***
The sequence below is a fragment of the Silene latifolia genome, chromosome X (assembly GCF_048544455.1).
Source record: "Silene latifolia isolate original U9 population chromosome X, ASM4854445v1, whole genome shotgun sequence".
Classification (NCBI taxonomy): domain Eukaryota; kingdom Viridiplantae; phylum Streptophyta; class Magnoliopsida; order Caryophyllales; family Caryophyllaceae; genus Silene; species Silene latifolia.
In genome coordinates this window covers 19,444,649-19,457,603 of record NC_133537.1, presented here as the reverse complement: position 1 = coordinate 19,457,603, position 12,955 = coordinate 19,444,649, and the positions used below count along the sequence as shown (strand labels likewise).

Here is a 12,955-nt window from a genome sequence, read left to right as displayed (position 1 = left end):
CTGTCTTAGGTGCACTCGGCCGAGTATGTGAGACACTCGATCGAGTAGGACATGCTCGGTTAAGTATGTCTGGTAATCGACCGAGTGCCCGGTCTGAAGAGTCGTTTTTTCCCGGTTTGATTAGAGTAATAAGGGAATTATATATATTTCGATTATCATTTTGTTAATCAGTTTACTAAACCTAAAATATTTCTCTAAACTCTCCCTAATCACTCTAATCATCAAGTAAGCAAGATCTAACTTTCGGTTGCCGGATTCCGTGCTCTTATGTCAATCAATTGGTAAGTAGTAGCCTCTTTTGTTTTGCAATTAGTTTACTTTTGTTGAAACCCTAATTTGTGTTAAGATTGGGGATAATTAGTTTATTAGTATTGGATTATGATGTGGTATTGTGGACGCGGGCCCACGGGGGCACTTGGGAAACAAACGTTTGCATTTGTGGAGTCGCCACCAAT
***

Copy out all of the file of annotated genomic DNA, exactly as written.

The sequence below is a fragment of the Silene latifolia genome, chromosome X (assembly GCF_048544455.1).
Source record: "Silene latifolia isolate original U9 population chromosome X, ASM4854445v1, whole genome shotgun sequence".
Classification (NCBI taxonomy): domain Eukaryota; kingdom Viridiplantae; phylum Streptophyta; class Magnoliopsida; order Caryophyllales; family Caryophyllaceae; genus Silene; species Silene latifolia.
In genome coordinates this window covers 19,444,649-19,457,603 of record NC_133537.1, presented here as the reverse complement: position 1 = coordinate 19,457,603, position 12,955 = coordinate 19,444,649, and the positions used below count along the sequence as shown (strand labels likewise).

Here is a 12,955-nt window from a genome sequence, read left to right as displayed (position 1 = left end):
CTGTCTTAGGTGCACTCGGCCGAGTATGTGAGACACTCGATCGAGTAGGACATGCTCGGTTAAGTATGTCTGGTAATCGACCGAGTGCCCGGTCTGAAGAGTCGTTTTTTCCCGGTTTGATTAGAGTAATAAGGGAATTATATATATTTCGATTATCATTTTGTTAATCAGTTTACTAAACCTAAAATATTTCTCTAAACTCTCCCTAATCACTCTAATCATCAAGTAAGCAAGATCTAACTTTCGGTTGCCGGATTCCGTGCTCTTATGTCAATCAATTGGTAAGTAGTAGCCTCTTTTGTTTTGCAATTAGTTTACTTTTGTTGAAACCCTAATTTGTGTTAAGATTGGGGATAATTAGTTTATTAGTATTGGATTATGATGTGGTATTGTGGACGCGGGCCCACGGGGGCACTTGGGAAACAAACGTTTGCATTTGTGGAGTCGCCACCAAT